You have the choice of the original mono and (as far as I could tell) a simply made remix for Dolby 5.1 Surround. The sub and surrounds don't really come into play. The dialogue and occasional gunfire are both rendered perfectly well and there's never a problem with clarity. There are additional English subtitles.
All are Standard Definition (unless otherwise stated)
Michael Caine is Harry Palmer – interview with Sir Michael Caine (19' 11")
Shot in 2006 presumably for one of the movie's Network DVD releases, Caine gives a good background on his relationship with Harry Salzman and how he came to play Harry Palmer. There is a preponderance of clips from the main feature, a practice that wears out its welcome quite quickly. There's a wonderful testament to the natural talent of cinematographer Otto Heller who used a light meter on set. When he died, it was revealed that the light meter had been broken for years and because he'd seen other DoP's use them, he felt he needed to act out the charade of using one too. The fact that he didn't need one prises out a serious amount of respect from me. Caine also reveals that Peter Hunt (there's that man again) allowed director Lewis Gilbert a sneak peak of Ipcress that lead to him signing Caine as Alfie. I particularly responded to Caine's point about the importance of music in movies. He attended a music-less screening of Dr. No and apparently both producers Broccoli and Salzman were suicidal. How things changed once that theme was added...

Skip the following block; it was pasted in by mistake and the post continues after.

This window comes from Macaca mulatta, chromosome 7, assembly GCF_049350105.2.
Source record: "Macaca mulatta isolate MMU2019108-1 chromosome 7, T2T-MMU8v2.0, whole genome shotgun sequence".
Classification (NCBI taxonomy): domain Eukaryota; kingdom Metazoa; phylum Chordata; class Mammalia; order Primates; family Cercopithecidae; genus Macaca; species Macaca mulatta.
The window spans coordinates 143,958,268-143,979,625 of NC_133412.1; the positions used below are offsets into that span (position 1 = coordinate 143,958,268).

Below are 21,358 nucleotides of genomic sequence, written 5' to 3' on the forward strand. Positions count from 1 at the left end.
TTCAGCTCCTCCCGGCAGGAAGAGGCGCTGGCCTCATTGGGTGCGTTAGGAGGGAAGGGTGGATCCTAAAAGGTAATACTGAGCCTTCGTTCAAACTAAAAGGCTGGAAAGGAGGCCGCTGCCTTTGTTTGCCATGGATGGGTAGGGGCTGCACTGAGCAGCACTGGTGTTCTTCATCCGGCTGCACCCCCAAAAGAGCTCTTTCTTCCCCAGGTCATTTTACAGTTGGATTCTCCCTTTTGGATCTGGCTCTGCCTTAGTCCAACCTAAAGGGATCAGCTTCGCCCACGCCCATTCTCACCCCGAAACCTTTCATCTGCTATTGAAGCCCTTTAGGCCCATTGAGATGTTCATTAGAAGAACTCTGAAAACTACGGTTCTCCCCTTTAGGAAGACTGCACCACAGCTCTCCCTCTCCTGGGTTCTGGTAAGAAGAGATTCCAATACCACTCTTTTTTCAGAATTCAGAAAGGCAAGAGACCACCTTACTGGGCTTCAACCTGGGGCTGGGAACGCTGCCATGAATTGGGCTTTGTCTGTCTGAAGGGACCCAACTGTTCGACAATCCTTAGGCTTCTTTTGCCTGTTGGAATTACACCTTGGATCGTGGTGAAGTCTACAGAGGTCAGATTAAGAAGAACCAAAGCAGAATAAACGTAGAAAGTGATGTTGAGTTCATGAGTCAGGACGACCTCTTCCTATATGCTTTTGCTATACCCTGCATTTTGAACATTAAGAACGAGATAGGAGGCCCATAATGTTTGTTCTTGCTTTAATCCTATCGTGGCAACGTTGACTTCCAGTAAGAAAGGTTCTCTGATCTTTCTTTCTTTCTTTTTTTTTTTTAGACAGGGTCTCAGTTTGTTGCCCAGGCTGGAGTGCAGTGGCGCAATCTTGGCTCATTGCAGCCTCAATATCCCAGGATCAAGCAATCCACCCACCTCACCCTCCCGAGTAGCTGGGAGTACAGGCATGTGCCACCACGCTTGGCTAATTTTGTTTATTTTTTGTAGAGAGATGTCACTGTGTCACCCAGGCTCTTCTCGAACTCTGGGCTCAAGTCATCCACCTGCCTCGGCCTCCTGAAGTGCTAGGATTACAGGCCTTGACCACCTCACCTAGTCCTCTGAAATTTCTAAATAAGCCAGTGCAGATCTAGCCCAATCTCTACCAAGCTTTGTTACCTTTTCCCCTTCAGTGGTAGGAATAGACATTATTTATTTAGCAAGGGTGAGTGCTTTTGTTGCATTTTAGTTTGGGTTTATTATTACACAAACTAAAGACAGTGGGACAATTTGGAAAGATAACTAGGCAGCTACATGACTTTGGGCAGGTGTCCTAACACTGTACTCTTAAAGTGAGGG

The Design File – interview with production designer Sir Ken Adam (10' 31")
The always reliable (anecdote-wise) Ken Adam, whose production design has blessed an entire era of filmmaking, talks about his contribution to Ipcress. He reinforces the idea that a happy set will yield great results, citing that with one exception (presumably Harry Salzman and Sidney J. Furie), everyone clicked. Nominated for a BAFTA twice in the same year for both Goldfinger and Ipcress, Bond producer Cubby Broccoli refused to speak to Adam after he won for Ipcress. This is Adam's account in the interview. Just for the record, it was Thunderball, not Goldfinger that Ipcress was up against.
Michael Caine Goes Stella comedy short (5' 02")
Phil Cornwell does his Michael Caine schtick at the behest of Network for the 2006 DVD release doing various sketches on an Ipcress theme. Diverting but not exactly must-see material.
1969 documentary: Candid Caine (44' 10")